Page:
Tag Archives: history

Prussia in 18th century

Prussia in 18th century


In the 18th century Prussia became a real military camp where everyone works for the army. The peasants were soldiers in the army and supported the army by their products, manufacturers provided the army with clothing and arms and nobles who were at Military Academy in Berlin led them as officers. The taxes for peasants and citizens were high, so army has constantly funded. Also, the peasants were forcibly recruited. They were not keen to left they fields and farms and go to the military campaigns.

Olympics and politics: Not Just a Game Anymore

Olympics and politics: Not Just a Game Anymore

On February 8th this year two events took place in London. In a crown court Harry Redknapp, manager of Tottenham Hotspur, a football club which has not won England’s league title for 51 years, was cleared of tax evasion charges. A few hours later Fabio Capello, England’s Italian football manager, resigned. The speculation (since proved inaccurate) was that Redknapp would succeed Capello.

First post-war Britain’s election in 1945: Attlee’s first acts

First post-war Britain’s election in 1945: Attlee’s first acts

The results of the election came as a surprise to almost everyone when they were announced on 26 July, including Clement Attlee (1883 – 1967): Labour had been swept to power on a landslide, winning just under 50% of the vote, to the Conservatives’ 36%. Labour won 393 seats, giving them a majority of 146 seats.The new government had an unusually clear idea of what it wanted to achieve, and backbenchers were instructed to avoid private members’ bills and concentrate on voting the government’s legislation through.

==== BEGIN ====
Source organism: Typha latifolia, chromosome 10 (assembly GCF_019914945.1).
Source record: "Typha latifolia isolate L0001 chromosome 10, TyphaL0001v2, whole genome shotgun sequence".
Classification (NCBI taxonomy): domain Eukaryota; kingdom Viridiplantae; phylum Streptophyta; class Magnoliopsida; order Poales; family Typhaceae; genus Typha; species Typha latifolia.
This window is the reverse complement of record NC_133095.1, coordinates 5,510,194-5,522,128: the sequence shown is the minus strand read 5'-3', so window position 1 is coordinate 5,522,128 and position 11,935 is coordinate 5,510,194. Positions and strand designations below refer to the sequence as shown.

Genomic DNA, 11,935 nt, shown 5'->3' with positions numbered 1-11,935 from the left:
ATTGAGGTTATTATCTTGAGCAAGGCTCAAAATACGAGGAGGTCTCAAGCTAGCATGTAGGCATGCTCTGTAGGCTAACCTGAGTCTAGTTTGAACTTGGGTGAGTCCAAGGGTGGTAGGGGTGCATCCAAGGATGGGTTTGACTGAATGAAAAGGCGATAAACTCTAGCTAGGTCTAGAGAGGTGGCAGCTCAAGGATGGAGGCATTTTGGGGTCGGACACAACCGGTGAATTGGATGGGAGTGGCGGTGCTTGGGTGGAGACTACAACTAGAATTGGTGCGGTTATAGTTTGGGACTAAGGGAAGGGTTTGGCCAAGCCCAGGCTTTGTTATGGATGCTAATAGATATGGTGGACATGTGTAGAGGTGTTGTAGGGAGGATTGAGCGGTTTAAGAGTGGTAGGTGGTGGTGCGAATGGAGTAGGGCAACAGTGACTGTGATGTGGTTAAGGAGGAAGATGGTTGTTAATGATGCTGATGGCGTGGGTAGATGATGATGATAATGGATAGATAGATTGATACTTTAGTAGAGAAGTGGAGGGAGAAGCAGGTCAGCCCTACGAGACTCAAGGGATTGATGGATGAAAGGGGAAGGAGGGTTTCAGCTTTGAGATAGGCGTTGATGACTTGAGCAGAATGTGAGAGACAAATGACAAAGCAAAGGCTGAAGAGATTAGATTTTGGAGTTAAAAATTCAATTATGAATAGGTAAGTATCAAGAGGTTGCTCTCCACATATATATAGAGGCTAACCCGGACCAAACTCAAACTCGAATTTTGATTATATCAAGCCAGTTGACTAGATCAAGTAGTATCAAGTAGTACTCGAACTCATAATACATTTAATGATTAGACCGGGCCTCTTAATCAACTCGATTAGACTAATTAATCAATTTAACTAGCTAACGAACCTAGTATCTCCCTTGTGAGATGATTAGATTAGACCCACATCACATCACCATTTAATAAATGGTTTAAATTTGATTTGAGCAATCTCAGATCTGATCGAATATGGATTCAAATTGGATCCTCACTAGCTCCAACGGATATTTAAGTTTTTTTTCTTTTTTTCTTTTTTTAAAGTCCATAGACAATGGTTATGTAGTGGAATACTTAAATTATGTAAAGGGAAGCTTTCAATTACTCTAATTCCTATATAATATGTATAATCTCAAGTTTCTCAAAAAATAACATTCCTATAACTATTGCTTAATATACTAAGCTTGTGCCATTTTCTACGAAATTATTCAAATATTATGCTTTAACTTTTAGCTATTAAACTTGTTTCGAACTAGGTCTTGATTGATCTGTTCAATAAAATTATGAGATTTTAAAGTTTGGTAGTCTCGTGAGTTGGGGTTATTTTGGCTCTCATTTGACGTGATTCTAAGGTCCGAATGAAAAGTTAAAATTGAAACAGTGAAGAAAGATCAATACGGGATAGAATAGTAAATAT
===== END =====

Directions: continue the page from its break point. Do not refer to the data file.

On This Day: Victory Day in Europe

On This Day: Victory Day in Europe

On 8th of May 1945, Germany officially ceased military operations, ending the European conflict of World War II and prompting massive celebrations in Allied countries. By 1945, Germany was on the retreat and Allied forces were closing in on Berlin from the east and west. German capitulation was imminent. On April 30, Adolf Hitler committed suicide, leaving Karl Doenitz in power.

Robert Curthose invasion of England in 1101

Robert Curthose invasion of England in 1101

Robert, Duke of Normandy, nicknamed Curthose for the shortness of his legs and hence his leggings, was the oldest, nicest and least effective of William the Conqueror’s three sons. Brave, generous, good-natured and trusting, he was easily outmatched in statecraft, ruthlessness and cunning by his younger brothers – William Rufus and Henry.